In 2020, Kotick was one of the highest-paid CEOs of any publicly traded company in the U.S., with a total compensation package worth nearly $155 million. And though the scandals at Activision saw Kotick attempt to save face by drastically reducing his salary, the “graceful exit” that he is said to desire would almost certainly include a hefty payday.

Per Activision’s public disclosures, Kotick would be due as much as $293 million in compensation in the event that he is terminated following a change in the company’s ownership. That sum includes up to $4.4 million in severance pay, $17.4 million in severance bonuses and $271 million in equity awards.

He would also likely be paid out for the roughly 3.9 million Activision shares he owns, which would net him more than $370 million given Microsoft’s $95-per-share acquisition offer.

Some investors are already taking exception to such a sizable payout for Kotick—particularly given the revelations about his role in fostering a toxic, misogynistic culture at Activision, and the subsequent damage to the company’s reputation.

“Now that I think it's highly likely that he will retire once the deal is through, what are the accountability mechanisms for his years of leadership of the company?” Dieter Waizenegger, executive director of activist shareholder group SOC, told Axios this week. The shareholder group has called for any “golden parachute” payment to Kotick to be linked to a “civil rights audit” of his leadership at Activision.

SOC, however, owns less than 1% of Activision Blizzard. And in arranging a deal that will reward Activision shareholders handsomely, it appears that Kotick is set to depart the company on his own terms as a very wealthy man—regardless of the damaging, undignified nature of the latter years of his reign.

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Christian Hetrick is dot.LA's Entertainment Tech Reporter. He was formerly a business reporter for the Philadelphia Inquirer and reported on New Jersey politics for the Observer and the Press of Atlantic City.

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Jamie Williams
­Jamie Williams is the host of the “PCH Driven” podcast, a show about Southern California entrepreneurs, innovators and its driven leaders on their road to success. The series celebrates and reveals the wonders of the human spirit and explores the motivations behind what drives us.
Jason Wise holding wine glass
Image courtesy of Jason Wise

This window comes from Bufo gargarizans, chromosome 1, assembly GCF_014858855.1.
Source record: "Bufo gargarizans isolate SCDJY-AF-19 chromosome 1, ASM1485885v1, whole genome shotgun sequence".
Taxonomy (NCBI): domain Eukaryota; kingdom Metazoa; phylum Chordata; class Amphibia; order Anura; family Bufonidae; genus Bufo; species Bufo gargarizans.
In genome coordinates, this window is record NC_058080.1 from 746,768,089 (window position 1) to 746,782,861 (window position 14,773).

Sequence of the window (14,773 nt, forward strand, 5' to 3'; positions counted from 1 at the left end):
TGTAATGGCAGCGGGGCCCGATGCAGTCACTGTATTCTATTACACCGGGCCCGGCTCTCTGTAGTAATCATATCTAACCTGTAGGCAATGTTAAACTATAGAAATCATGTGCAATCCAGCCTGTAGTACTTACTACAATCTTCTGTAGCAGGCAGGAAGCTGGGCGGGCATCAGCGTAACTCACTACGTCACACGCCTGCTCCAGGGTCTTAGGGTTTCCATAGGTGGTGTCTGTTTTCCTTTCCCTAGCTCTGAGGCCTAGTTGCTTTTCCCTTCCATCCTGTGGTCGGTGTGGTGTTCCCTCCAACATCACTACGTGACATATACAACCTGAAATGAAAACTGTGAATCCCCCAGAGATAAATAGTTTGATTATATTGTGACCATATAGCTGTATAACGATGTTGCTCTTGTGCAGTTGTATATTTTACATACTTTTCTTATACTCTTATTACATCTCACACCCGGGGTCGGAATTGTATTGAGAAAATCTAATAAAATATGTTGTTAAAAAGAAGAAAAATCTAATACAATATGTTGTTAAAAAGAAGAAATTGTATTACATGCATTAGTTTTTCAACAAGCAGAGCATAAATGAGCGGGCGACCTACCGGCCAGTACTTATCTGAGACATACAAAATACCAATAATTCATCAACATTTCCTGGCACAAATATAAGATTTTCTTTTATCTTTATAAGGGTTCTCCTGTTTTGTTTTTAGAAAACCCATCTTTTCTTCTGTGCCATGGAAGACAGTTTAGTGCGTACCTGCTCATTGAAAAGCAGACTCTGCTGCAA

Jason Wise may still consider himself a little kid, but the 33-year-old filmmaker is building an IMDB page that rivals colleagues twice his age.

As the director behind SOMM, SOMM2, SOMM3, and the upcoming SOMM4, Wise has made a career producing award-winning documentary films that peer deep into the wine industry in Southern California and around the world.

On this episode of the PCH Driven podcast, he talks about life growing up in Cleveland as a horrible student, filmmaking, Los Angeles and his latest entrepreneurial endeavor: A streaming service called SOMMTV that features–what else?–documentaries about wine.

The conversation covers some serious ground, but the themes of wine and film work to anchor the discussion, and Wise dispenses bits of sage filmmaking advice.

“With a documentary you can just start filming right now,” he says. “That’s how SOMM came about. I got tossed into that world during the frustration of trying to make a different film, and I just started filming it, because no one could stop me because I was paying for it myself. That’s the thing with docs,” or “The good thing about SOMM is that you can explain it in one sentence: ‘The hardest test in the world is about wine, and you’ve never heard about it.’”

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For Wise, the transition to launching his own streaming service came out of his frustration with existing platforms holding too much power over the value of the content he produces.

“Do we want Netflix to tell us what our projects are worth or do we want the audience to do that?” he asks.

But unlike giants in the space, SOMMTV has adopted a gradual approach of just adding small bits of content as they develop. Without the need to license 500 or 1,000 hours of programming, Wise has been able to basically bootstrap SOMMTV and provide short form content and other more experimental offerings that typically get passed over by the Hulus and Disneys of the world.

So far, he says, the experiment is working, and now Wise is looking to raise some serious capital to keep up with the voracious appetites of his subscribers.

“Send those VCs my way,” Wise jokes.

Subscribe to PCH Driven on Apple, Stitcher, Spotify, iHeart, Google or wherever you get your podcasts.

dot.LA reporter David Shultz contributed to this report.